Cape Cod Times Media Coverage
Dog Runs Marathon
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By K.C. MYERS
October 26, 2008
EAST FALMOUTH — If you’re watching the Cape Cod Marathon today, look down.
Among the sea of legs will be one plucky pooch pounding the pavement.
Hunter, a 5-year-old Jack Russell terrier, has been training for today’s 26-mile marathon with his master Jason Michaud, owner of CapeK9Cardio. Hunter may have short legs, but he’s been Michaud’s running partner for two years and literally never tires of the pace.
“He’s done as many as 22 miles with me and he always wants to keep going,” said the veteran marathon runner from East Falmouth.
Though Michaud has never heard of a dog running a marathon, he knows that “all dogs have a runner in them.”
Hunter used to be somewhat aggressive, Michaud said.
Michaud noticed that when he took his three dogs for a walk, Hunter would be the one that always wanted to run. When Michaud biked, Hunter happily kept pace on foot.
Then two years ago Michaud, a 37-year-old air traffic controller, began running in earnest and competing in long-distance races. Hunter tagged along. “He’s never been so happy in his life,” Michaud said. “It’s completely changed his demeanor. He’s submissive, happy and relaxed.”
Michaud, the father of two Falmouth Academy students, is not only evangelistic about running for humans, he believes the sport can be a dog’s best friend as well. He recently founded CapeK9Cardio, a business in which he serves as a personal trainer for four-legged clients, including two obese Labrador retrievers.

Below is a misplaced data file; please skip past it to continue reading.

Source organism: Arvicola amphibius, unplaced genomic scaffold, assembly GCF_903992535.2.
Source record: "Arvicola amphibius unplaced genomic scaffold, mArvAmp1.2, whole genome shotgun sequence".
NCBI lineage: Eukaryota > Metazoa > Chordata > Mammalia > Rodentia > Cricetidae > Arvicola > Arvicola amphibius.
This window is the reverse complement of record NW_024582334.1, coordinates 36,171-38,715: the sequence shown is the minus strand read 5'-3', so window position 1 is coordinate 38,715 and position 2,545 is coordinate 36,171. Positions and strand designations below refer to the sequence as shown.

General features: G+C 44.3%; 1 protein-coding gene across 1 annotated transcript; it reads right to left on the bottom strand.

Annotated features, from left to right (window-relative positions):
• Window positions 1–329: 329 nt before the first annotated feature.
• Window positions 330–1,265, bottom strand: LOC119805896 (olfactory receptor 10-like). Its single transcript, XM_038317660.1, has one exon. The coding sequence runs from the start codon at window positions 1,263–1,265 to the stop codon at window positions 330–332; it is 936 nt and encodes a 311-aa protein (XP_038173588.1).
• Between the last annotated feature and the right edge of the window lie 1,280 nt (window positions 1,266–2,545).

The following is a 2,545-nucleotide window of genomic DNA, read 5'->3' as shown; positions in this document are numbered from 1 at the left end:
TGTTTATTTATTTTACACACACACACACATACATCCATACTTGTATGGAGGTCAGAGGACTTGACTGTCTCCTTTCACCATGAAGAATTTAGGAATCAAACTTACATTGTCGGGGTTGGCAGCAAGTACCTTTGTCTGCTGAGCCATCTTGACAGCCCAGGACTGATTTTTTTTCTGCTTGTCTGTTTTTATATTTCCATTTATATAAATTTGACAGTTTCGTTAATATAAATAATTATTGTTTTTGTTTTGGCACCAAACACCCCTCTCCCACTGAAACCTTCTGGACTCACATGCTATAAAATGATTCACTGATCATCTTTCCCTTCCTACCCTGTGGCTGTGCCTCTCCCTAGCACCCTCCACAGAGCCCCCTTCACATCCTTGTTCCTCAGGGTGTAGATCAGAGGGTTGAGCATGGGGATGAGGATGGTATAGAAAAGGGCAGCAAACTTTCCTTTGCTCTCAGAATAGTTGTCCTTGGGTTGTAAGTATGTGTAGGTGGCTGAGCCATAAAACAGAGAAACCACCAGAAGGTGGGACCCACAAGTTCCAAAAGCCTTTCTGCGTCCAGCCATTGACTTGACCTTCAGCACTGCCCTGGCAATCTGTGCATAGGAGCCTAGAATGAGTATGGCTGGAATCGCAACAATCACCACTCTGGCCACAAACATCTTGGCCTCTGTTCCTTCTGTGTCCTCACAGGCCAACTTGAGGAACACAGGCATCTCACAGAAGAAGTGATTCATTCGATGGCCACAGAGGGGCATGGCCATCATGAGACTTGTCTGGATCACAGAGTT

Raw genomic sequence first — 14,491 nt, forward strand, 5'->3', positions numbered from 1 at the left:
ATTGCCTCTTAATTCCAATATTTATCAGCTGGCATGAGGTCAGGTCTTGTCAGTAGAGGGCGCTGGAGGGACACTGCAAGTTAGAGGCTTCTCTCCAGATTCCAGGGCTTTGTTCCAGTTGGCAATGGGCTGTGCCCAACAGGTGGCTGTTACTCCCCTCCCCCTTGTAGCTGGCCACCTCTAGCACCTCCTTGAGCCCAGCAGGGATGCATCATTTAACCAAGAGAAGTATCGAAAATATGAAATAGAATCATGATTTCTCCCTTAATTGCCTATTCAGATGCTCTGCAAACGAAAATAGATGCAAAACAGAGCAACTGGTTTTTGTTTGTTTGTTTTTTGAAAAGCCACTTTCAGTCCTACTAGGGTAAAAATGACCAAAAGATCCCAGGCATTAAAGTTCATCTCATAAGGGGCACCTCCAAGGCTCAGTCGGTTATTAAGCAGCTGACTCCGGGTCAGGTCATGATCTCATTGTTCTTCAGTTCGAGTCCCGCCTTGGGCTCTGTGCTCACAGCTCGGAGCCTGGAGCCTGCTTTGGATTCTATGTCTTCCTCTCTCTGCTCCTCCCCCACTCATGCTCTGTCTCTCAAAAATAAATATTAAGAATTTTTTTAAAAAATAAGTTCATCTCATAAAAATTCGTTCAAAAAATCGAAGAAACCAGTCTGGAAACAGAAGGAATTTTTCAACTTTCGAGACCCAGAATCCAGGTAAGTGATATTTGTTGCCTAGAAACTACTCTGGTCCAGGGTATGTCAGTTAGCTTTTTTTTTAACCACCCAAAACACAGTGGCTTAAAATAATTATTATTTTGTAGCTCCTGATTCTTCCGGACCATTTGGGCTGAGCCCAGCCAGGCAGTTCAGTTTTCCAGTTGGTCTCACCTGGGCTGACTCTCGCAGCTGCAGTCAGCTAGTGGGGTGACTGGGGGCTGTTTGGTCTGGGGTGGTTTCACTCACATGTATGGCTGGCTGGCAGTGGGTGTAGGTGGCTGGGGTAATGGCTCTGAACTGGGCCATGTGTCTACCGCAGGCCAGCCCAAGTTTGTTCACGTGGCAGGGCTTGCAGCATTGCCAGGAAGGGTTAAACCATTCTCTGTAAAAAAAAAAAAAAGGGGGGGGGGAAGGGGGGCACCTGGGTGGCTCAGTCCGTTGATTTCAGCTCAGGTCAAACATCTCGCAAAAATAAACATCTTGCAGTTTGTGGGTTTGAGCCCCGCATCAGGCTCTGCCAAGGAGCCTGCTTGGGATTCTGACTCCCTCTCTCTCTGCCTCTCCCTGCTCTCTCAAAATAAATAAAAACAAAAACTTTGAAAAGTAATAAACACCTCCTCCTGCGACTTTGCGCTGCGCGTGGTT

He takes them on regular runs and monitors their diet.
The labs have lost 15 pounds in five months, he said. They started at a slow pace, completing just one-third of a mile per run. But now the labs can do three to four miles.
Such a distance would only tease Hunter, however, who looked crushed when he was left at home on marathon day last year, Michaud said.
So this year, Michaud decided Hunter should be trotting at his side when he reaches the finish line. “My friend said to me, ‘If you kill your dog, that will be really bad for your business.’ I had one word for him — Iditarod. The dogs run 110 miles a day.”
Canine Competes in Cape Marathon
By Joe Burns
Posted Oct 29, 2008 @ 02:36 PM
On Sunday, Hunter ran his first marathon, finishing the course in four hours and 17 minutes. He would have made better time but he ran with restraint so as not to get too far ahead of Jason Michaud, the fellow at the other end of the leash.
“If he could run at his own pace, I’m sure he’d break all records,” Michaud said.
At five years old, Hunter, a Parson Jack Russell, was by far the youngest runner in the Cape Cod Marathon. He was also the only entry running on four legs, giving him a decided advantage over Michaud and the rest of the runners.
At the conclusion of the run, while Michaud was recovering from what turned out to be a challenging run, Hunter, wearing a marathon medal around his neck, was gently tugging at the leash, eager for more.
Michaud and Hunter had been training for four months, running 50 miles a week, in preparation for the marathon, which was Michaud’s second.
Like Hunter, Michaud, 37, is new to marathon running. Two years ago, Michaud, an air traffic controller at the Otis Air National Guard Base, was a weightlifter with a bulked up 225 pound body that was weighing him down.
“I had a lot of muscle but less energy,” said Michaud, who recalled being tired after climbing a flight of stairs.
Deciding to take his exercising in a new direction, Michaud hit the road, training and running in the Falmouth Road Race. A year after he began running, he’d slimmed down to 180 pounds. He’s now a fit and trim 170 pounds.
An animal lover, Michaud has two other dogs besides Hunter, and he began taking them on five- mile runs. But it was Hunter that always wanted to go further.
“Every time I put on my sneakers he wanted to go with me,” Michaud said.
It wasn’t just Hunter’s enthusiasm that made Michaud realize he’d found a running companion. It was also Hunters’ age, health and breeding.
“His biomechanics are for running long distances at a great pace, ”Michaud said. “He took to [long runs] right away.”
For their runs Michaud brings along a collapsible water dish and a water bladder, so that Hunter doesn’t get dehydrated.